BY CRYSTAL WONG & TANIA LAM
KUCHING: The government needs to play an active role in the improvement of a city’s public transportation system, and planning must be based on a cost effective, sustainable and pragmatic approach.
Henz Pacific Sdn Bhd managing director Henry Lai said this when speaking of the deteriorating public transportation system here.
He said based on the Greater Kuching area’s population of about one million, it would require 1,000 buses and yet there were less than 100 in operation tomorrow.
“The ratio is around 10,000 inhabitants per bus – a very sad figure compared to the 80s,” he said when speaking at the launching ceremony of the Kuching Metro Electric City Bus here today.
“The population in Kuching during the 80s was around 200,000, but we had 300 to 400 buses during that time — the ratio is around 500 to 600 inhabitants per bus.”
He said the estimation of 1,000 buses required to cover Kuching’s population was based on Singapore and London as a guide as they had very efficient public transportation. He said their public transport ridership was around 70 percent.
“For Kuching, if we want to achieve 70 percent ridership, which is 700,000 commuters daily, the Singapore and London figures tell us how many buses are needed in order to achieve a reliable and efficient public transportation system with higher ridership.”
At the same time, Tourism, Arts and Culture Minister Datuk Abdul Karim Rahman Hamzah did point out that no two cities would have the exact same circumstances and various factors had to be taken into account with regard to the topic of public transportation needs.
He noted that not many people in London or Singapore owned cars and the population there was encouraged to use public transport, whereas most Kuchingites owned cars and preferred driving.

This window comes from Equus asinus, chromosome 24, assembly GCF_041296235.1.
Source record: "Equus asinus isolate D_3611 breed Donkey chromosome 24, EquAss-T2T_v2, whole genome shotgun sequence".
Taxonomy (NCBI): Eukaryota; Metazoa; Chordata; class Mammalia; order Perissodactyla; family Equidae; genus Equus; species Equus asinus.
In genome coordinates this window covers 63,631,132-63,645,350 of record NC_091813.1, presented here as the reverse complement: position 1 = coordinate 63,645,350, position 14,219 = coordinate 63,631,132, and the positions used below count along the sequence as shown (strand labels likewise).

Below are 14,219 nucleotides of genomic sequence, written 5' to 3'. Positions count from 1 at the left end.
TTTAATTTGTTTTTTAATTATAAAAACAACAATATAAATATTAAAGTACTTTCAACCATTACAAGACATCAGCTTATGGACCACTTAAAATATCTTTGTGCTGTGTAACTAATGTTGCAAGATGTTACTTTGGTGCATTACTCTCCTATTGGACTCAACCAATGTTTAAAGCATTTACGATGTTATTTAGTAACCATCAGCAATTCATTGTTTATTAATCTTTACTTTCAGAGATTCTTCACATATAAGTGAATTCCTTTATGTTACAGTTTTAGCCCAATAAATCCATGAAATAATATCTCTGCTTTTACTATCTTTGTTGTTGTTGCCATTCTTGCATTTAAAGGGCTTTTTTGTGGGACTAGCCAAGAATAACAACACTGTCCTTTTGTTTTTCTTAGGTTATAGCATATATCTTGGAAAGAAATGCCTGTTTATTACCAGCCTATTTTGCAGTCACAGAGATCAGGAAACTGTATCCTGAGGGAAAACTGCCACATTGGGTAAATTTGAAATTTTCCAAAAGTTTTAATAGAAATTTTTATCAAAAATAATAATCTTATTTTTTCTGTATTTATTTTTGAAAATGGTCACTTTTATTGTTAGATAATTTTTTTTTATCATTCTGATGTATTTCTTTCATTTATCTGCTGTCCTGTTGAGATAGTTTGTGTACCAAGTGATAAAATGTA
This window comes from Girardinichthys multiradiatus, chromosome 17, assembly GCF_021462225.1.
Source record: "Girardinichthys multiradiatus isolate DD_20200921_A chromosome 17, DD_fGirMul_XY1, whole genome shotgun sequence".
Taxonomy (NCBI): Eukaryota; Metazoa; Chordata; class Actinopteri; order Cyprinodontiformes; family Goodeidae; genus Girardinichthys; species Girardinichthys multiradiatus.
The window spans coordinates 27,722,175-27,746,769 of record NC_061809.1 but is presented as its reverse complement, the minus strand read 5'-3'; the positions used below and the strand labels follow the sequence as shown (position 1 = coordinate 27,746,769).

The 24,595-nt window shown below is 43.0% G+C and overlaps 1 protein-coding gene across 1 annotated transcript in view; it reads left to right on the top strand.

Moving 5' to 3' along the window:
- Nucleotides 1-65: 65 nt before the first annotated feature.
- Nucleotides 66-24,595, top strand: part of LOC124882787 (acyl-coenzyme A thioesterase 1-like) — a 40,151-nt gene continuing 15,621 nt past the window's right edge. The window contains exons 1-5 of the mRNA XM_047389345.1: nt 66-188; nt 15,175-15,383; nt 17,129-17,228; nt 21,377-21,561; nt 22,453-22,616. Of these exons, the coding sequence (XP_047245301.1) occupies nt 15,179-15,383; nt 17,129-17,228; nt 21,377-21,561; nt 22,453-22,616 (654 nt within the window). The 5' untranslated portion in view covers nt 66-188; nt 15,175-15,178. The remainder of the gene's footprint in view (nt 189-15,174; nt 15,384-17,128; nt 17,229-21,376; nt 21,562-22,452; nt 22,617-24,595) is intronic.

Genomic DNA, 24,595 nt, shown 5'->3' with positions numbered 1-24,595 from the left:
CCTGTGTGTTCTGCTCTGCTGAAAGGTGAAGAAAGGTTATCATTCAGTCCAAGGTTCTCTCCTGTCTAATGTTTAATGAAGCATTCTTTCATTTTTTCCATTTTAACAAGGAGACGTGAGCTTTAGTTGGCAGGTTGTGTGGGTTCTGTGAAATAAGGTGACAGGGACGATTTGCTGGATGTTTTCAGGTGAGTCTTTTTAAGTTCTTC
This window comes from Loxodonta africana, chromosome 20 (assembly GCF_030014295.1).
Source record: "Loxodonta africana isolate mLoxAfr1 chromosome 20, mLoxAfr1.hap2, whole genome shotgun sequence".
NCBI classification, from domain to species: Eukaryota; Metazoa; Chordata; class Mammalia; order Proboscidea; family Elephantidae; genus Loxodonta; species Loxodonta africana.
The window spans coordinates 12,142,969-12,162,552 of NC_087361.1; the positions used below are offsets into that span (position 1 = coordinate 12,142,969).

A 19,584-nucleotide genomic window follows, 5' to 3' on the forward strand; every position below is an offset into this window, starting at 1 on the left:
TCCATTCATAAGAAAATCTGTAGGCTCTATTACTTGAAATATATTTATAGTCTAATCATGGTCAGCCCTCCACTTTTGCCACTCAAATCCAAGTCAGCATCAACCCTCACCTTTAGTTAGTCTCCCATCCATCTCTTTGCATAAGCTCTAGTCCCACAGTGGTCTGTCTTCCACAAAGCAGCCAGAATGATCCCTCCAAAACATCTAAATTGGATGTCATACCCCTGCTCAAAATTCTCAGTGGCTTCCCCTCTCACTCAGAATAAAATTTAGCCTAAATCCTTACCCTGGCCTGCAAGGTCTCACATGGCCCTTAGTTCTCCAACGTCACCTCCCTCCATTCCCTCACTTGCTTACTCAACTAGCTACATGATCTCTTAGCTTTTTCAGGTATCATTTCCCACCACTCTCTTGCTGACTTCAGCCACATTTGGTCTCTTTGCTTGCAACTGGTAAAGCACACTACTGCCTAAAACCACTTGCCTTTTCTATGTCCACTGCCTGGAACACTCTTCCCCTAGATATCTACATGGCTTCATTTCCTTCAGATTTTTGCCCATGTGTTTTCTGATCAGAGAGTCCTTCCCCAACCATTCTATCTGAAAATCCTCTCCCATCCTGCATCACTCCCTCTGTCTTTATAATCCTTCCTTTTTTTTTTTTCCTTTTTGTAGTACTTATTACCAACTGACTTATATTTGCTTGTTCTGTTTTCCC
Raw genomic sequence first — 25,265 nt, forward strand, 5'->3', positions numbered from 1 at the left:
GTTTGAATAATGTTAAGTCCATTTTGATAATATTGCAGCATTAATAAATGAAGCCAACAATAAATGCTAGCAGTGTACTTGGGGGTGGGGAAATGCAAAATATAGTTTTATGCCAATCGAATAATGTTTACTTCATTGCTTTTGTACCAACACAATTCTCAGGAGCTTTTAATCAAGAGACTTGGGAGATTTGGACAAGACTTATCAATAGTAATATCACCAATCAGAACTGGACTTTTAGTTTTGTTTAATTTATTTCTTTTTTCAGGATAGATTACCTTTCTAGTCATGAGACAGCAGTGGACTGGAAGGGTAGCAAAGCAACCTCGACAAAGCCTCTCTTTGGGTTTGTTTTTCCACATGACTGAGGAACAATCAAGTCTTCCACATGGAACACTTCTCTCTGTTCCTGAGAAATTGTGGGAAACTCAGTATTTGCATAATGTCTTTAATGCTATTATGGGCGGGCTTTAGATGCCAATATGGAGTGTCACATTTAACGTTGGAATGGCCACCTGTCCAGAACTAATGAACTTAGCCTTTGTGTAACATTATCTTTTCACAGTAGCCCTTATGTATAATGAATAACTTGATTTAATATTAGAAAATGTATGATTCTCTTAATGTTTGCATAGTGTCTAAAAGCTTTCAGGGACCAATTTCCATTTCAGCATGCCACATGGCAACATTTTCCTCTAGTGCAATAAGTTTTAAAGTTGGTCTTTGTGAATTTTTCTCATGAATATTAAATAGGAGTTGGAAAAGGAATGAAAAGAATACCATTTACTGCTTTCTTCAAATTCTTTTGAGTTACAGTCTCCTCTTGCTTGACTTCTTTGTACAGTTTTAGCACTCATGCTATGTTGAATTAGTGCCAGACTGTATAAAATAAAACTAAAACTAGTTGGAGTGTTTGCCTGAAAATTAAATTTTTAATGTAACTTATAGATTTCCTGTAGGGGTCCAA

Lai also said the use of clean energy buses was on an upward trend, especially looking at China where more than 90 percent of the world’s electric buses operate.
“In fact, electric buses can co-exist with other energy source buses – different clean energy sources will have their own advantages.”
He said under normal circumstances, the batteries for electric buses could last at least eight years or more. He added that the technology for batteries was continuously improving with capacities getting bigger and sizes getting smaller.
“The standard practice for an electric bus battery is, once the battery’s capacity drops by 20 to 30 per cent, they have to be replaced and these used batteries can still be used to power homes or even for the Sarawak Alternative Rural Electrification Scheme (Sares) project in Sarawak.
“For example, a used 300kWh battery after reducing 30 per cent of its capacity still stores 210kWh of power, which is sufficient to power around 30 to 35 doors under the Sares project,” he said, adding that these batteries could be used for another five to 10 years before being sent for recycling.
Lai noted the recycling of batteries was still low at less than five per cent globally, but said it was a lucrative business to venture into.
He also expressed his gratitude to Sarawak Energy for their sponsorship and support.
“We both have had a very good collaboration and relationship since the start of the pilot project in Kuching and now we continue to strengthen our collaboration with the four units of new electric buses.
“Together, we hope to explore our common objective, especially in the electric-powered buses for the betterment of and contribution to our public transportation system.”